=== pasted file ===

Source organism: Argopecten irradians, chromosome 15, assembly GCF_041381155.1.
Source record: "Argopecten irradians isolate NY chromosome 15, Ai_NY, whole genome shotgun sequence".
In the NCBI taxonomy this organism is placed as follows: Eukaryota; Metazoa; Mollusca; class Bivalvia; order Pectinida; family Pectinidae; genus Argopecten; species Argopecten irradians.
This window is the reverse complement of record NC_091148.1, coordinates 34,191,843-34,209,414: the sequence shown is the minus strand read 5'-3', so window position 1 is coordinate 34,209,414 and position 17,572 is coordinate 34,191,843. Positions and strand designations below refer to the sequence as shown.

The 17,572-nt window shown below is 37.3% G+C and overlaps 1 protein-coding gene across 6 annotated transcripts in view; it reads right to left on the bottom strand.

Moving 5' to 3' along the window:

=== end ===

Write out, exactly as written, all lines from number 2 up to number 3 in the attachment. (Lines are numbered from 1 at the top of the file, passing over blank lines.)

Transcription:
Source record: "Argopecten irradians isolate NY chromosome 15, Ai_NY, whole genome shotgun sequence".
In the NCBI taxonomy this organism is placed as follows: Eukaryota; Metazoa; Mollusca; class Bivalvia; order Pectinida; family Pectinidae; genus Argopecten; species Argopecten irradians.